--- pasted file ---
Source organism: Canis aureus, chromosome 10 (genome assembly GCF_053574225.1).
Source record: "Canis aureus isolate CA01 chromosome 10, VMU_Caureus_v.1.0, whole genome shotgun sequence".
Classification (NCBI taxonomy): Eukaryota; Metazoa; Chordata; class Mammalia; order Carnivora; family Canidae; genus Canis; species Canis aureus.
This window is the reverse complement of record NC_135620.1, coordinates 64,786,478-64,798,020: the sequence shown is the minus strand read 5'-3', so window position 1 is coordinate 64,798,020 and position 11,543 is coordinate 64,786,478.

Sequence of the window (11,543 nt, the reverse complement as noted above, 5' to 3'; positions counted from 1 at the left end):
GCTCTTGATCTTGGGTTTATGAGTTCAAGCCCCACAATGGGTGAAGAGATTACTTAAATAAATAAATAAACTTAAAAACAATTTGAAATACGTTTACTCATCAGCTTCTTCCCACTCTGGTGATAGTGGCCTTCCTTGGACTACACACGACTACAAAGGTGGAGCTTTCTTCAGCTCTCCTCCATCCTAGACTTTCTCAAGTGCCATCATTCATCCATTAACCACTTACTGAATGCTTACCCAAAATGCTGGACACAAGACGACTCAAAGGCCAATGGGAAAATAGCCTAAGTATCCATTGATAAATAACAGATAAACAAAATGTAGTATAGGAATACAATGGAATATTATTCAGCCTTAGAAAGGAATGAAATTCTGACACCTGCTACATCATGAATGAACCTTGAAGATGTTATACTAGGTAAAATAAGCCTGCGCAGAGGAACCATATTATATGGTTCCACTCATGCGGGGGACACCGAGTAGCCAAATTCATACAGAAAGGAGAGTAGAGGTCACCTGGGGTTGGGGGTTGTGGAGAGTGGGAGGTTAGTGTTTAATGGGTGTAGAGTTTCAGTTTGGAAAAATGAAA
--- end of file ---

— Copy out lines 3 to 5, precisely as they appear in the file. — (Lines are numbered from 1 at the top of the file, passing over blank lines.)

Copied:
Classification (NCBI taxonomy): Eukaryota; Metazoa; Chordata; class Mammalia; order Carnivora; family Canidae; genus Canis; species Canis aureus.
This window is the reverse complement of record NC_135620.1, coordinates 64,786,478-64,798,020: the sequence shown is the minus strand read 5'-3', so window position 1 is coordinate 64,798,020 and position 11,543 is coordinate 64,786,478.

Sequence of the window (11,543 nt, the reverse complement as noted above, 5' to 3'; positions counted from 1 at the left end):